The Moons Largest Impact Basin
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The Moon's Largest Impact Basin

November 30, 2012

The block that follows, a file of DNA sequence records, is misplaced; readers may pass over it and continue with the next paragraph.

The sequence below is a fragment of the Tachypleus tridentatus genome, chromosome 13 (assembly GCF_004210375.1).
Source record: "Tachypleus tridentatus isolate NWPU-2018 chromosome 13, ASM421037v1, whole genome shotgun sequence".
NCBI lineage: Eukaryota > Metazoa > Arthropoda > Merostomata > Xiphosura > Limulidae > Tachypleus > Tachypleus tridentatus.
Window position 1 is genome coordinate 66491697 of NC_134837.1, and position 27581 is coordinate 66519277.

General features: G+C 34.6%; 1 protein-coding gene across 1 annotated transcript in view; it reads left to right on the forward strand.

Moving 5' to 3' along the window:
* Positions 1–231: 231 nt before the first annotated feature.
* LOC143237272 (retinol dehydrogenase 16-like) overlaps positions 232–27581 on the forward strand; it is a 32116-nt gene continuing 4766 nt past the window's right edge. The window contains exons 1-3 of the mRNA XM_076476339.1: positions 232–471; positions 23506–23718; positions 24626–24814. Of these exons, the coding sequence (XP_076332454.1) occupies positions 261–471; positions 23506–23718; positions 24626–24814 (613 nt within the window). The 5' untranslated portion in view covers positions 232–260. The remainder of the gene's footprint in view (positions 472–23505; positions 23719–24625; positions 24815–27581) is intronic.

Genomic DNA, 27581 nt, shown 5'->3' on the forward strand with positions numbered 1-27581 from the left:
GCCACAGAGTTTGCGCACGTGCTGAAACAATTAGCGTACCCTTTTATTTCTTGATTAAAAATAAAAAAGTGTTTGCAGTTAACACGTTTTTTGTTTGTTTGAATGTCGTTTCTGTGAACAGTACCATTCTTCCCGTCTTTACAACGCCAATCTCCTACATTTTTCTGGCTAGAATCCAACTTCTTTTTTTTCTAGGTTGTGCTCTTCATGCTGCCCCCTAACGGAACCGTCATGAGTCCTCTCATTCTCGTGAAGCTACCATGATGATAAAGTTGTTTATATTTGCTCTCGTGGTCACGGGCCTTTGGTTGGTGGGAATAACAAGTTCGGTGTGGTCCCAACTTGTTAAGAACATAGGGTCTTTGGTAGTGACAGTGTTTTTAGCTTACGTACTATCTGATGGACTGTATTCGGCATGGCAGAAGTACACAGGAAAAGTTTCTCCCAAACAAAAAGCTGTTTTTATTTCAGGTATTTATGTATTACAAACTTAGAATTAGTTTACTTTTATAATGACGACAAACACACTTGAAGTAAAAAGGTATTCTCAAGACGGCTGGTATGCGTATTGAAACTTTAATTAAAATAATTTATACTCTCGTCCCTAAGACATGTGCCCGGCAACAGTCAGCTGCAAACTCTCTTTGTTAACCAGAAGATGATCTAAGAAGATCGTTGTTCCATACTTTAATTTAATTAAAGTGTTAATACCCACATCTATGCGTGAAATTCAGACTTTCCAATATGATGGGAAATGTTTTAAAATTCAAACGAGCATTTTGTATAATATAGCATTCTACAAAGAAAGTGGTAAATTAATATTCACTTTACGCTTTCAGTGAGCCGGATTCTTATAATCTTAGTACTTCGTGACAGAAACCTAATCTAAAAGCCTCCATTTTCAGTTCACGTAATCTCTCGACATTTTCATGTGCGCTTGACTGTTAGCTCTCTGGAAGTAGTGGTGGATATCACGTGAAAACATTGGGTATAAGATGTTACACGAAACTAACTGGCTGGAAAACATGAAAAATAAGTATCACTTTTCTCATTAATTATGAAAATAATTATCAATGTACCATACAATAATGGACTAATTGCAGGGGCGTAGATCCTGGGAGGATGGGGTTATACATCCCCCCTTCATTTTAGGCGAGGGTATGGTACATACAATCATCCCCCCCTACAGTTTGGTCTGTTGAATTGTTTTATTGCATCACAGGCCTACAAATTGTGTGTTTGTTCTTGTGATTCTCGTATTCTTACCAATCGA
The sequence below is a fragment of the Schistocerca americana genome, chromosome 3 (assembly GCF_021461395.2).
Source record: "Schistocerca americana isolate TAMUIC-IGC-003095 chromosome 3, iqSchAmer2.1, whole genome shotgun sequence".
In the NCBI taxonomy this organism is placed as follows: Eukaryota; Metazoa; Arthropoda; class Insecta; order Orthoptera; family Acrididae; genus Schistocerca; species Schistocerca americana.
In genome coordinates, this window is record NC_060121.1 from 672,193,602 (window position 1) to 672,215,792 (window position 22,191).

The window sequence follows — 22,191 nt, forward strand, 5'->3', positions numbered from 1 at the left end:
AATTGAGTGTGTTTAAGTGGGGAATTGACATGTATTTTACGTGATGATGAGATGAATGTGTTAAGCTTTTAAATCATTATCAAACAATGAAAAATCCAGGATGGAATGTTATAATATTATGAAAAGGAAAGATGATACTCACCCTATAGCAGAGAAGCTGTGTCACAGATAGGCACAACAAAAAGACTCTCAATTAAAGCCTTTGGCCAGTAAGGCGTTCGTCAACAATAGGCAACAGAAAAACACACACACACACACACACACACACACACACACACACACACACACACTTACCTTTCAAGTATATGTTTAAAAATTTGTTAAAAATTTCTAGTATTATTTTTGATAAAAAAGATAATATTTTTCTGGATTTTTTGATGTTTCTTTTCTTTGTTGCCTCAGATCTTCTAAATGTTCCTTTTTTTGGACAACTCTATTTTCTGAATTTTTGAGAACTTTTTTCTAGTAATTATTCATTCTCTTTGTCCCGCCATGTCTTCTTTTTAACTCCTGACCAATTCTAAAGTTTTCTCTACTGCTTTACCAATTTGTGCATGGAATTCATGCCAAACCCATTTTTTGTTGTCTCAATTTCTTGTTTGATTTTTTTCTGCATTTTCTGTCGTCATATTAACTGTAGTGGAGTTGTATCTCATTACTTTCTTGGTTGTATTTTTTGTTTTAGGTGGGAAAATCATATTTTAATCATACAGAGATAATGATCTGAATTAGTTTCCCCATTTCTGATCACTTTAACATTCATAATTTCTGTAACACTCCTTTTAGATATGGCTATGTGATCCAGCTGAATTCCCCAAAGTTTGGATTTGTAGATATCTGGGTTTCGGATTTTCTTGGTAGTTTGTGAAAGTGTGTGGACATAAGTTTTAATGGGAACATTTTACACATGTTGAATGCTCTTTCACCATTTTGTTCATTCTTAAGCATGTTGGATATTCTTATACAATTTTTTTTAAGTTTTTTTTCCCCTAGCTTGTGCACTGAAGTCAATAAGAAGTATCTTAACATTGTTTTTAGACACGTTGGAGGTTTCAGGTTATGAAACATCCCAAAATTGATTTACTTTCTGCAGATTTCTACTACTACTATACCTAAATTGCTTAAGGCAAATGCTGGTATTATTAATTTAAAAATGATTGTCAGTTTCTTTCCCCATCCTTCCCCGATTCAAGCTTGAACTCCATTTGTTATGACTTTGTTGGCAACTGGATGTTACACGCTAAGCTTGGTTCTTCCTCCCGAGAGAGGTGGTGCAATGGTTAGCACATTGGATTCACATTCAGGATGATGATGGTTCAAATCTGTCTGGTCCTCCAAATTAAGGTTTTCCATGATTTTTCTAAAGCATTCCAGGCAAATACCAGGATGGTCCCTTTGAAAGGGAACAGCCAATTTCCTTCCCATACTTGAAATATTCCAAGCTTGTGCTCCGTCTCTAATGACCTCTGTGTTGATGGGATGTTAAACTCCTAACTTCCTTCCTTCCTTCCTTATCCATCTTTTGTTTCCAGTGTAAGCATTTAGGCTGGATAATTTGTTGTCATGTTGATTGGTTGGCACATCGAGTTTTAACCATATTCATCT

Stratigraphic relationships show that SPA is the oldest impact basin on the moon, but scientists are intensely interested in just how old it is. Lunar samples suggest that most of the major basins on the moon formed around 3.9 billion years ago in a period called the late heavy bombardment. By this time most of the large debris within the solar system should have already accreted to form the planets, so such a large number of big impacts occurring at nearly the same time may have been due to unusual gravitational dynamics in the early Solar System. Was the impact that caused the SPA basin also a part of some cataclysmic event that occurred 3.9 billion years ago? If so, that impact is strong evidence for an extreme event that would have affected all of the terrestrial planets, including Earth at a time when life was just beginning. If the basin is much older, that may suggest that instead of a spike in the impact rate at 3.9 billion years, the number of impacts simply trailed off from a peak earlier on. How can we find out just how old the SPA impact basin is? The best way would be to sample materials from the interior of the basin and use radiometric age-dating techniques to determine when they were last molten, as heat from the impact would have melted a large volume of material, resetting radiometric clocks. But the basin is so old that its surface has been cratered many times over, meaning that some of the rocks would have had their radiometric ages reset by these subsequent impacts. So it may be difficult to find rocks with ages that truly reflect the SPA event without careful consideration of the local geology. A preliminary monochrome mosaic of the moon from the LROC Wide Angle Camera (WAC), centered in the middle of the South Pole-Aitken basin. Arrow points to the South Pole and an X marks the region of interest within the basin and the location of the NAC detail above [NASA/GSFC/Arizona State University].

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